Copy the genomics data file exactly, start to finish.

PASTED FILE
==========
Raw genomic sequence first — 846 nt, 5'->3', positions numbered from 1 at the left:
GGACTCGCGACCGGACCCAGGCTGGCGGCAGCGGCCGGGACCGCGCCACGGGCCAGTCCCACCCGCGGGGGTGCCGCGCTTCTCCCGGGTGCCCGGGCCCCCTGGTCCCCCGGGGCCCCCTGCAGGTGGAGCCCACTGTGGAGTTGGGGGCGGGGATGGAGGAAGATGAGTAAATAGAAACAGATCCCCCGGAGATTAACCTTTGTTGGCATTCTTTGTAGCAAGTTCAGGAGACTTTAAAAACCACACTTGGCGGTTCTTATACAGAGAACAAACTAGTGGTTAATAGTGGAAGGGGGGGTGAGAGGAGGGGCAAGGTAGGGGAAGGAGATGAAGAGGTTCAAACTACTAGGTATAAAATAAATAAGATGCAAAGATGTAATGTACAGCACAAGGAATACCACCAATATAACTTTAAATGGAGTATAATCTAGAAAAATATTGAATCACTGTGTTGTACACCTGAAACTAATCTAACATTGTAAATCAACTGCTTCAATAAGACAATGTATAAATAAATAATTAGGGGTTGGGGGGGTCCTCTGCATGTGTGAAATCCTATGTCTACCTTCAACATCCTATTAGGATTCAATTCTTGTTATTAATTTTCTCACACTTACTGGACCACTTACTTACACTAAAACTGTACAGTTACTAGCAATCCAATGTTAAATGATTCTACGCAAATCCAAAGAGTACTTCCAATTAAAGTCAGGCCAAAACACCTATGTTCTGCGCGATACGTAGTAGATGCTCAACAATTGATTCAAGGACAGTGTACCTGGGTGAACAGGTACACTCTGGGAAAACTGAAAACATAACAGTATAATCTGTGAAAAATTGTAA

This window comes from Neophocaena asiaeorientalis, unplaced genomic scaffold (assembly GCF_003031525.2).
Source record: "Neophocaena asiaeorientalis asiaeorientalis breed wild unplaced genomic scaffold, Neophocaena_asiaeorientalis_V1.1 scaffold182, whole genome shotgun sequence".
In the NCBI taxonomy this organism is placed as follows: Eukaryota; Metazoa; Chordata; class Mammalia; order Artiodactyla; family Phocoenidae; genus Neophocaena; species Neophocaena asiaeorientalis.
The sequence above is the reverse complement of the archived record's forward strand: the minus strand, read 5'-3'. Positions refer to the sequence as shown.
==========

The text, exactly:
Raw genomic sequence first — 846 nt, 5'->3', positions numbered from 1 at the left:
GGACTCGCGACCGGACCCAGGCTGGCGGCAGCGGCCGGGACCGCGCCACGGGCCAGTCCCACCCGCGGGGGTGCCGCGCTTCTCCCGGGTGCCCGGGCCCCCTGGTCCCCCGGGGCCCCCTGCAGGTGGAGCCCACTGTGGAGTTGGGGGCGGGGATGGAGGAAGATGAGTAAATAGAAACAGATCCCCCGGAGATTAACCTTTGTTGGCATTCTTTGTAGCAAGTTCAGGAGACTTTAAAAACCACACTTGGCGGTTCTTATACAGAGAACAAACTAGTGGTTAATAGTGGAAGGGGGGGTGAGAGGAGGGGCAAGGTAGGGGAAGGAGATGAAGAGGTTCAAACTACTAGGTATAAAATAAATAAGATGCAAAGATGTAATGTACAGCACAAGGAATACCACCAATATAACTTTAAATGGAGTATAATCTAGAAAAATATTGAATCACTGTGTTGTACACCTGAAACTAATCTAACATTGTAAATCAACTGCTTCAATAAGACAATGTATAAATAAATAATTAGGGGTTGGGGGGGTCCTCTGCATGTGTGAAATCCTATGTCTACCTTCAACATCCTATTAGGATTCAATTCTTGTTATTAATTTTCTCACACTTACTGGACCACTTACTTACACTAAAACTGTACAGTTACTAGCAATCCAATGTTAAATGATTCTACGCAAATCCAAAGAGTACTTCCAATTAAAGTCAGGCCAAAACACCTATGTTCTGCGCGATACGTAGTAGATGCTCAACAATTGATTCAAGGACAGTGTACCTGGGTGAACAGGTACACTCTGGGAAAACTGAAAACATAACAGTATAATCTGTGAAAAATTGTAA

This window comes from Neophocaena asiaeorientalis, unplaced genomic scaffold (assembly GCF_003031525.2).
Source record: "Neophocaena asiaeorientalis asiaeorientalis breed wild unplaced genomic scaffold, Neophocaena_asiaeorientalis_V1.1 scaffold182, whole genome shotgun sequence".
In the NCBI taxonomy this organism is placed as follows: Eukaryota; Metazoa; Chordata; class Mammalia; order Artiodactyla; family Phocoenidae; genus Neophocaena; species Neophocaena asiaeorientalis.
The sequence above is the reverse complement of the archived record's forward strand: the minus strand, read 5'-3'. Positions refer to the sequence as shown.